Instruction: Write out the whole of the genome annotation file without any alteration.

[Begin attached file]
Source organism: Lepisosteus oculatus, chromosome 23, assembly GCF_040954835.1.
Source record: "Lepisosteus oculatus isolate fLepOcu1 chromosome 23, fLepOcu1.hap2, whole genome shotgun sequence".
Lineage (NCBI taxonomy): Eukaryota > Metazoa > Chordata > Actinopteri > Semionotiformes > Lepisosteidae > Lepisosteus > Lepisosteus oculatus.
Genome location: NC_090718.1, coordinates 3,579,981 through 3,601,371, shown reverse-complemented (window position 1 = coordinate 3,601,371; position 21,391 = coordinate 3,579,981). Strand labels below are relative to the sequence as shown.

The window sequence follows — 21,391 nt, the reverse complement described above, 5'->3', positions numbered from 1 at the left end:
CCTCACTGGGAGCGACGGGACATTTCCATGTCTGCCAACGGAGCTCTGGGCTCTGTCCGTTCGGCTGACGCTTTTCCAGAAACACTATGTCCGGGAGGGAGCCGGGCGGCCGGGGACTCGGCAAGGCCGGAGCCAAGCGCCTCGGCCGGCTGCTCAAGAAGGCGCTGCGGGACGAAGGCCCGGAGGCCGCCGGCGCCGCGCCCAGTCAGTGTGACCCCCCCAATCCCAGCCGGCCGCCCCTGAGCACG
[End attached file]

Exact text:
Source organism: Lepisosteus oculatus, chromosome 23, assembly GCF_040954835.1.
Source record: "Lepisosteus oculatus isolate fLepOcu1 chromosome 23, fLepOcu1.hap2, whole genome shotgun sequence".
Lineage (NCBI taxonomy): Eukaryota > Metazoa > Chordata > Actinopteri > Semionotiformes > Lepisosteidae > Lepisosteus > Lepisosteus oculatus.
Genome location: NC_090718.1, coordinates 3,579,981 through 3,601,371, shown reverse-complemented (window position 1 = coordinate 3,601,371; position 21,391 = coordinate 3,579,981). Strand labels below are relative to the sequence as shown.

The window sequence follows — 21,391 nt, the reverse complement described above, 5'->3', positions numbered from 1 at the left end:
CCTCACTGGGAGCGACGGGACATTTCCATGTCTGCCAACGGAGCTCTGGGCTCTGTCCGTTCGGCTGACGCTTTTCCAGAAACACTATGTCCGGGAGGGAGCCGGGCGGCCGGGGACTCGGCAAGGCCGGAGCCAAGCGCCTCGGCCGGCTGCTCAAGAAGGCGCTGCGGGACGAAGGCCCGGAGGCCGCCGGCGCCGCGCCCAGTCAGTGTGACCCCCCCAATCCCAGCCGGCCGCCCCTGAGCACG